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Federal Law Enforcement Training Center

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1 Federal Law Enforcement Training Center
AIRPORT SEARCHES Bryan R. Lemons Federal Law Enforcement Training Center (912)

2 United States v. Albarado 495 F.2d 799 (2d. Cir. 1974)
“Depriving a hijacker of his weapon is critical, because by means of a weapon like a pistol or even a knife the hijacker may literally turn the plane itself into a weapon, threatening not only those within it, but those on the ground as well. In short, the plane may become a weapon of mass destruction that no ordinary person would have any way of obtaining except through a hijacking.”

Administrative Searches Terry Searches - Terry “frisks” Consent Searches

Requirements. The search must be … - In furtherance of an administrative purpose (to deter potential hijackers) … - And not to discover contraband or evidence unrelated to that purpose. “Screening searches of airline passengers are conducted as part of a general regulatory scheme in furtherance of an administrative purpose ….” United States v. Davis, 482 F.2d 893 (9th Cir. 1973)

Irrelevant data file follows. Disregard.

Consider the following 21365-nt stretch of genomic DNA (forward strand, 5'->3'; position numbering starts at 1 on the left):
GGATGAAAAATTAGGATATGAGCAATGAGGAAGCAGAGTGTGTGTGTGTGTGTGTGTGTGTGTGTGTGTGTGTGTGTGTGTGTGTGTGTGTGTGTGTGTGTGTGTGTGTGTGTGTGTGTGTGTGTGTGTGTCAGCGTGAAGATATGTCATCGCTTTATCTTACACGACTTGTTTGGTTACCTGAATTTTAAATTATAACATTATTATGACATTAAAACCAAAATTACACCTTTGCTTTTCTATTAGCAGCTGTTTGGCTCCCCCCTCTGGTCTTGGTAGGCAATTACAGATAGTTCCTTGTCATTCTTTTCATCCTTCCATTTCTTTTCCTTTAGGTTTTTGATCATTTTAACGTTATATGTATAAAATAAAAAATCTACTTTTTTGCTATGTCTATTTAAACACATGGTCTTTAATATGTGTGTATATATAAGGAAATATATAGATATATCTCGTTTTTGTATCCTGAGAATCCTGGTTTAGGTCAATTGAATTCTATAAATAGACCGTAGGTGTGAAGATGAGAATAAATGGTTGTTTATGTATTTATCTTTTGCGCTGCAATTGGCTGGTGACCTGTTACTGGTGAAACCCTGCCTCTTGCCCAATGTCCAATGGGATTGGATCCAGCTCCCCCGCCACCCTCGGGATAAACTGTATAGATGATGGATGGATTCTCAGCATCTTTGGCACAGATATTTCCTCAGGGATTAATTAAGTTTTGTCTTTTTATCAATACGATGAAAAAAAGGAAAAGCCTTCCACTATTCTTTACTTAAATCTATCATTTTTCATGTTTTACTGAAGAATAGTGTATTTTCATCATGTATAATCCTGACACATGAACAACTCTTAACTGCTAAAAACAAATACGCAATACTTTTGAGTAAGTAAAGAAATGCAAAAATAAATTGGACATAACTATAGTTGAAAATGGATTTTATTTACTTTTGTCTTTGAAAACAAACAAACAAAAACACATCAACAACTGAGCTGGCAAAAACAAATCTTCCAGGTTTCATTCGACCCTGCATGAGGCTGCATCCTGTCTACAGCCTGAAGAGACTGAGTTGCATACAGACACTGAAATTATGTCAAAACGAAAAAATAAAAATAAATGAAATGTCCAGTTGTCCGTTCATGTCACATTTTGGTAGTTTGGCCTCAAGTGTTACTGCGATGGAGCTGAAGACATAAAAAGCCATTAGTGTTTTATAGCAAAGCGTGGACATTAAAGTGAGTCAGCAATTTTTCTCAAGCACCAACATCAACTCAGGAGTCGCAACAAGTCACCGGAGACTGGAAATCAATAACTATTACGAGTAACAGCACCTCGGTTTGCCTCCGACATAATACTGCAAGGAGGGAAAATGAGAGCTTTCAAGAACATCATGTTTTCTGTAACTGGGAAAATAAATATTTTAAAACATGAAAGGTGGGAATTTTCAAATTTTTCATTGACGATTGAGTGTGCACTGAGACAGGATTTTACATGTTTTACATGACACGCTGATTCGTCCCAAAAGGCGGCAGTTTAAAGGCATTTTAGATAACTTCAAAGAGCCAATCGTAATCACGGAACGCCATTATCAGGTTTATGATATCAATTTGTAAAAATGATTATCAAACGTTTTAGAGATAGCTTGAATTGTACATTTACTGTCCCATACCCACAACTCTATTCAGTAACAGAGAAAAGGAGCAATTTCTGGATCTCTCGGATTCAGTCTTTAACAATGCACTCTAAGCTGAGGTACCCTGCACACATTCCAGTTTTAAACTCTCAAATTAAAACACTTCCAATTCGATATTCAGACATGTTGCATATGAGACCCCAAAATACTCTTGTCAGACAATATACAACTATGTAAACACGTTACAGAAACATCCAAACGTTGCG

5 TERRY SEARCHES Requirements: Reasonable suspicion suspect is presently armed and dangerous. “Tragic experience has taught us more than once that such deterrence must begin before the hijacker is about to step onto the plane.” United States v. Moreno, 475 F.2d 44 (5th Cir. 1973)

6 TERRY SEARCHES Boarding Gate: Search is allowed on mere or unsupported suspicion. General Airport Area: Reasonable suspicion is required. “We note a sharp distinction between a search conducted at an airport boarding gate and the search of certain persons in the general airport area.” United States v. Wehrli, 637 F.2d 408 (5th Cir. 1981).

7 CONSENT SEARCHES Requirements. Consent must be … - Voluntary
- Actual or Apparent Authority “It is well-settled that one of the specifically established exceptions to the requirements of both a warrant and probable cause is a search that is conducted pursuant to consent.” Schneckloth v. Bustamonte, 412 U.S. 218 (1973)

8 CONSENT SEARCHES Generally: Passenger must be given the opportunity to avoid the search by refusing to fly. However … once bags are submitted for examination, the right to refuse consent ends. “To avoid a search, a passenger must elect not to fly before placing his bag on the x-ray belt.” Torbet v. United Airlines, 298 F.3d 1087 (9th Cir. 2002)

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